This article explains why you may see a Secure Connection Failed or a Did Not Connect: Potential Security Issue error page, and what you can do.
- If you see a Warning: Potential Security Risk Ahead error page, see the What do the security warning codes mean? article.
- To troubleshoot other error messages, see Websites don't load - troubleshoot and fix error messages.
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Secure connection cannot be established
When a website that requires a secure (HTTPS) connection tries to secure communication with your computer, Firefox cross-checks this attempt to make sure that the website certificate and the connection method are actually secure. If Firefox cannot establish a secure connection, it will display a Secure Connection Failed or Did Not Connect: Potential Security Issue error page.
Secure Connection Failed
A Secure Connection Failed error page will include a description of the error and abutton. There is no option to add a security exception to bypass this type of error.
The error page will also include the following information:
- The page you are trying to view cannot be shown because the authenticity of the received data could not be verified.
- Please contact the website owners to inform them of this problem.
Did Not Connect: Potential Security Issue
Certain secure connection failures will result in a Did Not Connect: Potential Security Issue error page.
The error page will include a description of the potential security threat and anbutton to view the error code and other technical details. There is no option to add a security exception to visit the website.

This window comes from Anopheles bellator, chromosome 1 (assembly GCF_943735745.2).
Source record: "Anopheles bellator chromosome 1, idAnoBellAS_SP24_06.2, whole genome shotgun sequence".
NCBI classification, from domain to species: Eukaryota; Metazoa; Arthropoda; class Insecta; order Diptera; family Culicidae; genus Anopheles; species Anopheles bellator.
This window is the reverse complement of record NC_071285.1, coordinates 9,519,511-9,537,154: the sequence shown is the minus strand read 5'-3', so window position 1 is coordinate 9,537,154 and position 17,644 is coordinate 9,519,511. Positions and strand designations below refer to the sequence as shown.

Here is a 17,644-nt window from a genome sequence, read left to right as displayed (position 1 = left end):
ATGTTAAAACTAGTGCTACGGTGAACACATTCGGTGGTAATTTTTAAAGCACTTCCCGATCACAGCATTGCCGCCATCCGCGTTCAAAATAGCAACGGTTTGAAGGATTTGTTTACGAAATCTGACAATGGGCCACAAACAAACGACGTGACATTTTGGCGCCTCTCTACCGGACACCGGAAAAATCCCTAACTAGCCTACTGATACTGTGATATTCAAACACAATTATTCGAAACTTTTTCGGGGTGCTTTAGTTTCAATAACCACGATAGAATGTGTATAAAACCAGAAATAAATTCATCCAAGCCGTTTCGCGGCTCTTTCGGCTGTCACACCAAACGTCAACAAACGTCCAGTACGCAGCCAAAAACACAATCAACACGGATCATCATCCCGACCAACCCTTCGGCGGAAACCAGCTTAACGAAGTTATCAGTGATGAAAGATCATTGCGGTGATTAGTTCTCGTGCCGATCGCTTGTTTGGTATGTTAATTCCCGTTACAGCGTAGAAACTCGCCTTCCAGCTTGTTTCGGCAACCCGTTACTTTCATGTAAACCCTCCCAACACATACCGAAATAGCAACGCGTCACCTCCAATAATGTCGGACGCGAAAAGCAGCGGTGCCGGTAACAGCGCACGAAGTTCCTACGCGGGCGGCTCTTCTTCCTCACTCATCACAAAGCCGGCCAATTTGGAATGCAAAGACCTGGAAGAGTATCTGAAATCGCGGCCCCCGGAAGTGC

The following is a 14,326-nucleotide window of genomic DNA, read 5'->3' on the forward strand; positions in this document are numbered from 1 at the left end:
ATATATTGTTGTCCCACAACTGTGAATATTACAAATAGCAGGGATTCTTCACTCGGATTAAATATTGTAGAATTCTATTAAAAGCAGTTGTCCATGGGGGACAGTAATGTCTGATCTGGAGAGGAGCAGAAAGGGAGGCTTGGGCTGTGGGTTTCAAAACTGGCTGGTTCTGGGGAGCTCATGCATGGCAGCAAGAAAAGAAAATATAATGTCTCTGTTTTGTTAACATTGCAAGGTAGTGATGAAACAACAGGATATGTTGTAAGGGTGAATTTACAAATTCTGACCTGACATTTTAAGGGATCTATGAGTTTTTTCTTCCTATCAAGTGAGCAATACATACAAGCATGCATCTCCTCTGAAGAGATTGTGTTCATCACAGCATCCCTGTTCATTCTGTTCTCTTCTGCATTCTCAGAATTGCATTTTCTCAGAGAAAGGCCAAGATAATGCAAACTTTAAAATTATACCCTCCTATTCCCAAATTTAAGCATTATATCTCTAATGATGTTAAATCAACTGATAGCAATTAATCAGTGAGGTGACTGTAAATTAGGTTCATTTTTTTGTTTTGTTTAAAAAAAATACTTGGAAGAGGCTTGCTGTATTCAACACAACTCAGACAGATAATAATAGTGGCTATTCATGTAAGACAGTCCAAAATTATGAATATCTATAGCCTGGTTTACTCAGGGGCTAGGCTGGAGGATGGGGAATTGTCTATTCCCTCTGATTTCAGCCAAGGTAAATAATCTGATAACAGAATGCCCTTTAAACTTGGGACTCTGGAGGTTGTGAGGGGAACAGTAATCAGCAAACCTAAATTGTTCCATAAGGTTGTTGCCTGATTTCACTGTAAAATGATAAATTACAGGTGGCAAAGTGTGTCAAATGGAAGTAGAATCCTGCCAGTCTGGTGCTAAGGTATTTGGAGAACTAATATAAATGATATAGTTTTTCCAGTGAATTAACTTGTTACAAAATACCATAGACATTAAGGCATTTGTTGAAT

TLS version unsupported
Some websites try using outdated (no longer secure) Transport Layer Security (TLS) mechanisms in an attempt to secure your connection. Firefox protects you by preventing navigation to such sites if there is a problem in securely establishing a connection. Contact the owners of the website and ask them to update their TLS version to a version that is still current and still secure.
Since Firefox version 78, the minimum TLS version allowed by default is TLS 1.2. Websites that don't support TLS version 1.2 or higher will display a Secure Connection Failed error page with Error code: SSL_ERROR_UNSUPPORTED_VERSION and a message that says, This website might not support the TLS 1.2 protocol, which is the minimum version supported by Firefox. For more information, see this Mozilla blog post.
The error page button, allows you the option to override the minimum TLS requirement.
Other websites may require HTTP Strict Transport Security (HSTS) and will not allow access with an insecure connection.
Security software conflict
Many security products use a feature that intercepts secure connections by default. This can produce connection errors or warnings on secure websites. If you see secure connection errors on multiple secure websites, updating your security product or modifying its settings may resolve the issue. See this article's section on Antivirus products for help with specific security products that can produce these errors, such as Avast, AVG and ESET software.
Alternatively, you can uninstall third-party security software and use Windows Defender, the built-in antivirus.
Incorrect system clock
Firefox uses certificates on secure websites to ensure that your information is being sent to the intended recipient and can't be read by eavesdroppers. An incorrect system date can cause Firefox to detect that the website's security certificate is expired or invalid. Make sure your computer is set to the correct date, time and time zone. For more information, see How to troubleshoot time related errors on secure websites.
Other secure connection issues
These articles describe how to troubleshoot some specific secure connection errors:
- Certificate Pinning Reports
Error code: MOZILLA_PKIX_ERROR_KEY_PINNING_FAILURE
- Certificate contains the same serial number as another certificate
Error code: SEC_ERROR_REUSED_ISSUER_AND_SERIAL
For a list and brief description of other secure connection errors, see NSS and SSL Error Codes in Firefox documentation.